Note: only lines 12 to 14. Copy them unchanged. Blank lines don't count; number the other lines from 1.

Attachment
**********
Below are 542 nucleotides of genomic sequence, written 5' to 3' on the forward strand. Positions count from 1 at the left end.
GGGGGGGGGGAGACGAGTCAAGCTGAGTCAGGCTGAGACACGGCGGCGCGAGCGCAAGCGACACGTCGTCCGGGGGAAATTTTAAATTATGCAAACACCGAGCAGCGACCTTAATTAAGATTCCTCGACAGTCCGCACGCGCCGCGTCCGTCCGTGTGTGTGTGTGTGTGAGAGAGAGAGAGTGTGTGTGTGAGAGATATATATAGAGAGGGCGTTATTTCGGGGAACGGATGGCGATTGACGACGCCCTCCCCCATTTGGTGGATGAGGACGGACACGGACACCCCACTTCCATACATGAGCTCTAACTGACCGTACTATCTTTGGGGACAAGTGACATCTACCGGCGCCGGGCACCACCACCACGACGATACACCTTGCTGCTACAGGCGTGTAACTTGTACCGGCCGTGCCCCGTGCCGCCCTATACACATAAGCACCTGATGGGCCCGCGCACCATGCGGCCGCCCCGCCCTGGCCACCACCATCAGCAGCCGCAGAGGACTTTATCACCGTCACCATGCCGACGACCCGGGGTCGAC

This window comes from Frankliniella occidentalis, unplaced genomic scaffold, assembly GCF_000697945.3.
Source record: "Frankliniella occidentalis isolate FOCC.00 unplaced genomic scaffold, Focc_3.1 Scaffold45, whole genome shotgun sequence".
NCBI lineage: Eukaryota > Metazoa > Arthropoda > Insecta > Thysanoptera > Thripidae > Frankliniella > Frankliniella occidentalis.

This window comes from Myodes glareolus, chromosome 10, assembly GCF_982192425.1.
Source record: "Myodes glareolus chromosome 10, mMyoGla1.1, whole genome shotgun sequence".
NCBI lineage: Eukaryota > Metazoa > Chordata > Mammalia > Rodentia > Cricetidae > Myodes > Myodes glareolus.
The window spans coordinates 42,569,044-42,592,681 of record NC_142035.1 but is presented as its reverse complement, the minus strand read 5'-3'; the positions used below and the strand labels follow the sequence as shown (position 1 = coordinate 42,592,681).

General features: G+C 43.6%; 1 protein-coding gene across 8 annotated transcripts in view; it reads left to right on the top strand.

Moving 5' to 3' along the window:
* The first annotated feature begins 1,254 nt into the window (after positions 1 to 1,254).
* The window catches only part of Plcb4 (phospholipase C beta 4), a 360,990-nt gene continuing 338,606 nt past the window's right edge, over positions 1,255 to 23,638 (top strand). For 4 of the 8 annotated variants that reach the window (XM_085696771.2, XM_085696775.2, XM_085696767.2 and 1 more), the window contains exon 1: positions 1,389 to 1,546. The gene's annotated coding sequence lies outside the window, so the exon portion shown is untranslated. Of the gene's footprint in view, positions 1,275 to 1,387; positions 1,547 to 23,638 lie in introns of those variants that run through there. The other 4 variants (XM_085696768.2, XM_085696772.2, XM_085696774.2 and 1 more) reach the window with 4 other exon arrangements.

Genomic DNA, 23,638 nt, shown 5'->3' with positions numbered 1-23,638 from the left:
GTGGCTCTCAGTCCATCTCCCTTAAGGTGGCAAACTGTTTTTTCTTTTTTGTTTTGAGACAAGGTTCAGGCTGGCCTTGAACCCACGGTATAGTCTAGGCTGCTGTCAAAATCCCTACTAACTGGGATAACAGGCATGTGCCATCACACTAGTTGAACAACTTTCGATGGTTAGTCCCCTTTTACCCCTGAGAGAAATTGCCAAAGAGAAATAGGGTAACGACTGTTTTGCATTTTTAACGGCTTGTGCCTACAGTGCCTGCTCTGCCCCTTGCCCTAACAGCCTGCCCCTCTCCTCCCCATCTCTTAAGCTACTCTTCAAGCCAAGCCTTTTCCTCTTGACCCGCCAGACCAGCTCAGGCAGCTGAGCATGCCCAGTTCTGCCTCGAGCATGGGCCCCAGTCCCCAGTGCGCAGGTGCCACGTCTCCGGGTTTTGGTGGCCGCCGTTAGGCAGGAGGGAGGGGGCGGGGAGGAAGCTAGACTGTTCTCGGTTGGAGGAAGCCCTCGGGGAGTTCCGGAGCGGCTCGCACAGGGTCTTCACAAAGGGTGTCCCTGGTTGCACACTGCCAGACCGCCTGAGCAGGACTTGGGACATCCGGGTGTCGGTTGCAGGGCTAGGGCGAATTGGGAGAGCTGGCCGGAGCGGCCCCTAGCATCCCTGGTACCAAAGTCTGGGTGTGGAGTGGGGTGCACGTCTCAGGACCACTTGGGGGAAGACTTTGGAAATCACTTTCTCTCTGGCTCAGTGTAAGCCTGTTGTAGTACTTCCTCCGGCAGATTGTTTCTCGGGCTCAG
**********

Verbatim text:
* The first annotated feature begins 1,254 nt into the window (after positions 1 to 1,254).
* The window catches only part of Plcb4 (phospholipase C beta 4), a 360,990-nt gene continuing 338,606 nt past the window's right edge, over positions 1,255 to 23,638 (top strand). For 4 of the 8 annotated variants that reach the window (XM_085696771.2, XM_085696775.2, XM_085696767.2 and 1 more), the window contains exon 1: positions 1,389 to 1,546. The gene's annotated coding sequence lies outside the window, so the exon portion shown is untranslated. Of the gene's footprint in view, positions 1,275 to 1,387; positions 1,547 to 23,638 lie in introns of those variants that run through there. The other 4 variants (XM_085696768.2, XM_085696772.2, XM_085696774.2 and 1 more) reach the window with 4 other exon arrangements.

Genomic DNA, 23,638 nt, shown 5'->3' with positions numbered 1-23,638 from the left: